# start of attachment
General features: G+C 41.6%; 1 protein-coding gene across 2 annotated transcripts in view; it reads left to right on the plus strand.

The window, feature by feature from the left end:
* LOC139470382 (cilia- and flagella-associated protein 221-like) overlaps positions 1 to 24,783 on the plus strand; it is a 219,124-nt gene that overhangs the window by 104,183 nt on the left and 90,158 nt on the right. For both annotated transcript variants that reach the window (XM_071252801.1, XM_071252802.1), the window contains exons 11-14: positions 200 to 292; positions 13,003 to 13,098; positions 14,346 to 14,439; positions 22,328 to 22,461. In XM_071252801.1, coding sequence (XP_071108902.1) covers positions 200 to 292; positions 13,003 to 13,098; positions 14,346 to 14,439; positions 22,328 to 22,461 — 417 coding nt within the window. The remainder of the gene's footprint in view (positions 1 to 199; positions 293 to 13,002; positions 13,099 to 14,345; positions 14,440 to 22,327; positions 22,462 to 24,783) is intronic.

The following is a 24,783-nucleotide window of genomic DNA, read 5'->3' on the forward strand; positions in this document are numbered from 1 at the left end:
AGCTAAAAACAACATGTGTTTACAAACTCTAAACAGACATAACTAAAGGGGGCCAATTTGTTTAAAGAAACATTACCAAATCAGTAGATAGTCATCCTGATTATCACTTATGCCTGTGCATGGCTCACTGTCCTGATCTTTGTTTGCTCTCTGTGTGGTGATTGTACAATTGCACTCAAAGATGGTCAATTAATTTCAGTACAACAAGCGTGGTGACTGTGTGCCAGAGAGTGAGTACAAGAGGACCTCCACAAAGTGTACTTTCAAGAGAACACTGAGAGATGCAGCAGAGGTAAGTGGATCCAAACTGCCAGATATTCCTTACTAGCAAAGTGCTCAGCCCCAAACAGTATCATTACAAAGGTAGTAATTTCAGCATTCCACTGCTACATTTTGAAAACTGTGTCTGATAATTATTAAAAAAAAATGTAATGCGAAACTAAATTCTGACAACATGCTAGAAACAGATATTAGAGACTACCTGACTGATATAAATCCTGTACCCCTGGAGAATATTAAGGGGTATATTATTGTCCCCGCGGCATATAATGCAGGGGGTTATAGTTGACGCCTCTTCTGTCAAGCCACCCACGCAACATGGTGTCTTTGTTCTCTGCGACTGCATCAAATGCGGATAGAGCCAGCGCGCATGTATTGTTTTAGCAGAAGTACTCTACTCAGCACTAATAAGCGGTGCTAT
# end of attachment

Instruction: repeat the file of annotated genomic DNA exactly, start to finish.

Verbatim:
General features: G+C 41.6%; 1 protein-coding gene across 2 annotated transcripts in view; it reads left to right on the plus strand.

The window, feature by feature from the left end:
* LOC139470382 (cilia- and flagella-associated protein 221-like) overlaps positions 1 to 24,783 on the plus strand; it is a 219,124-nt gene that overhangs the window by 104,183 nt on the left and 90,158 nt on the right. For both annotated transcript variants that reach the window (XM_071252801.1, XM_071252802.1), the window contains exons 11-14: positions 200 to 292; positions 13,003 to 13,098; positions 14,346 to 14,439; positions 22,328 to 22,461. In XM_071252801.1, coding sequence (XP_071108902.1) covers positions 200 to 292; positions 13,003 to 13,098; positions 14,346 to 14,439; positions 22,328 to 22,461 — 417 coding nt within the window. The remainder of the gene's footprint in view (positions 1 to 199; positions 293 to 13,002; positions 13,099 to 14,345; positions 14,440 to 22,327; positions 22,462 to 24,783) is intronic.

The following is a 24,783-nucleotide window of genomic DNA, read 5'->3' on the forward strand; positions in this document are numbered from 1 at the left end:
AGCTAAAAACAACATGTGTTTACAAACTCTAAACAGACATAACTAAAGGGGGCCAATTTGTTTAAAGAAACATTACCAAATCAGTAGATAGTCATCCTGATTATCACTTATGCCTGTGCATGGCTCACTGTCCTGATCTTTGTTTGCTCTCTGTGTGGTGATTGTACAATTGCACTCAAAGATGGTCAATTAATTTCAGTACAACAAGCGTGGTGACTGTGTGCCAGAGAGTGAGTACAAGAGGACCTCCACAAAGTGTACTTTCAAGAGAACACTGAGAGATGCAGCAGAGGTAAGTGGATCCAAACTGCCAGATATTCCTTACTAGCAAAGTGCTCAGCCCCAAACAGTATCATTACAAAGGTAGTAATTTCAGCATTCCACTGCTACATTTTGAAAACTGTGTCTGATAATTATTAAAAAAAAATGTAATGCGAAACTAAATTCTGACAACATGCTAGAAACAGATATTAGAGACTACCTGACTGATATAAATCCTGTACCCCTGGAGAATATTAAGGGGTATATTATTGTCCCCGCGGCATATAATGCAGGGGGTTATAGTTGACGCCTCTTCTGTCAAGCCACCCACGCAACATGGTGTCTTTGTTCTCTGCGACTGCATCAAATGCGGATAGAGCCAGCGCGCATGTATTGTTTTAGCAGAAGTACTCTACTCAGCACTAATAAGCGGTGCTAT